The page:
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One in Five U.S. Children Affected by Mental Health Problems, CDC Reports

May 19, 2013 02:57 PM EDT
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ADHD diagnoses continue to rise in US children, as does the number of those taking medication for the disorder, the Centers for Disease Control and Prevention (CDC) reported in a recent study.
(Photo : Creative Commons via Flickr/mdanys)

As many as twenty percent of children in the United States are living with mental health disorders and the number of diagnoses has been steadily rising for more than a decade, according to a new report from the Centers for Disease Control and Prevention (CDC)

The study titled "Children's Mental Health Surveillance" paints a bleak picture of millions of American adolescents struggling with mental disorders and found that less than half of those children are receiving the treatment they need. In the agency's first-ever study of mental disorders among children aged 3 to 17, researchers found childhood mental illnesses affect between 13 percent and 20 percent, or about 1 in 5 children and cost $247 billion per year in medical bills, special education and juvenile justice.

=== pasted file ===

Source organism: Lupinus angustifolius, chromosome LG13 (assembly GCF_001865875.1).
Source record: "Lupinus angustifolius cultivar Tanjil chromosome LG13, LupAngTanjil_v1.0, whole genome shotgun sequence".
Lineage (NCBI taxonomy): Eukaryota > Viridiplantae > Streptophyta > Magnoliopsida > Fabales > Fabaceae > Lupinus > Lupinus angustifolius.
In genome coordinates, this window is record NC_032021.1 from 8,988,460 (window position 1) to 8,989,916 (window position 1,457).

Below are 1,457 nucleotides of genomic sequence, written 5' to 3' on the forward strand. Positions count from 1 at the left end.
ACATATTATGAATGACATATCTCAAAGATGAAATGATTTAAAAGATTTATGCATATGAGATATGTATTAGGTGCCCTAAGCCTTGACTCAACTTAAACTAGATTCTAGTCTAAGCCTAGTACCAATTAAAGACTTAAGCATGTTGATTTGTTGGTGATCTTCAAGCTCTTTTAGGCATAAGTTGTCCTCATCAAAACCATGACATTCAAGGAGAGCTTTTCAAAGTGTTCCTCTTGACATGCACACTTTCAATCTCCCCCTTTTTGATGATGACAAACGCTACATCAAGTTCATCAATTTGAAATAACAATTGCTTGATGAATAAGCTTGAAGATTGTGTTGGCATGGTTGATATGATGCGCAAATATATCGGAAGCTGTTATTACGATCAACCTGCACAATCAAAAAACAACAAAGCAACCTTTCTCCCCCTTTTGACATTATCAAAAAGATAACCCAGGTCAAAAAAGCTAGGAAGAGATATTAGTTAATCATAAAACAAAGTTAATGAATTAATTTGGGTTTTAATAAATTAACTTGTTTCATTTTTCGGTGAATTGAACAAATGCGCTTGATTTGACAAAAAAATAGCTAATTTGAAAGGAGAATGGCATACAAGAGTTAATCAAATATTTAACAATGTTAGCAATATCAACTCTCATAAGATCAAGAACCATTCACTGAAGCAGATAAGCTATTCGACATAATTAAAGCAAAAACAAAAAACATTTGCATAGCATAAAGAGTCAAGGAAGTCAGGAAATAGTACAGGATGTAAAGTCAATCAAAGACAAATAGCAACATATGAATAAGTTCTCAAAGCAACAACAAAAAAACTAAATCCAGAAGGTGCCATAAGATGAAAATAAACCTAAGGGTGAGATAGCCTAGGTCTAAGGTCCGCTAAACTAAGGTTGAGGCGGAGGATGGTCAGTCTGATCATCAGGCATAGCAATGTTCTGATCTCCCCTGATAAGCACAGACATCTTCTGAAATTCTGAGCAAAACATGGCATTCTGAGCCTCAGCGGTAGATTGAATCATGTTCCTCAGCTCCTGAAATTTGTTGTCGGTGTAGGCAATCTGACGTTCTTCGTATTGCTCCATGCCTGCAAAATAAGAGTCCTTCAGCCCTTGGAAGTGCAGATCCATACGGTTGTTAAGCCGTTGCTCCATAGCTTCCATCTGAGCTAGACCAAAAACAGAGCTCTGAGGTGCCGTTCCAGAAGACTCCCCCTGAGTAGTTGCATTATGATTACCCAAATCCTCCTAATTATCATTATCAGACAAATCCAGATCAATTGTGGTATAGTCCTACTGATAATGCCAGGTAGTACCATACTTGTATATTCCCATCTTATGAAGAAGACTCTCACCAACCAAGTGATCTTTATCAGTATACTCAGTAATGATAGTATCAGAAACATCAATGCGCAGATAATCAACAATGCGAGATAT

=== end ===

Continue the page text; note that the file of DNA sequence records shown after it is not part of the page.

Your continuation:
According to the report, some examples of childhood mental disorders are:

  •  Attention-deficit/hyperactivity disorder (ADHD)
  •  Behavior disorders
  •  Mood and anxiety disorders
  •  Autism spectrum disorders
  •  Substance use disorders
  •  Tourette Syndrome

"This is a deliberate effort by CDC to show mental health is a health issue. As with any health concern, the more attention we give to it, the better. It's parents becoming aware of the facts and talking to a healthcare provider about how their child is learning, behaving, and playing with other kids," Dr. Ruth Perou, the lead author of the study, told Reuters in an interview.

"What's concerning is the number of families affected by these issues. But we can do something about this. Mental health problems are diagnosable, treatable and people can recover and lead full healthy lives," Perou added.

Perou says her team of researchers also found that attention deficit or hyperactivity disorder (ADHD), autism spectrum disorders, and bipolar disorders in American children and adolescents have increased over the last two decades, along with drug use. Substance-abuse disorders, however, have not increased among children, teenagers, and adolescents.

ADHD is the most prevalent current diagnosis in American children ages 3 to 17.

The report highlights just how much work must be done in diagnosing and managing widespread mental disorders in children and adolescents that often remain untreated into adulthood.

The study used data collected between 1994 and 2011 that showed the number of kids with mental disorders is growing. The study stopped short of concluding why, but suggested improvements in diagnoses as one possible explanation.

"This report is a reflection of what's happening in the nation as a whole," Perou said. "We're finally opening a dialogue on mental health."

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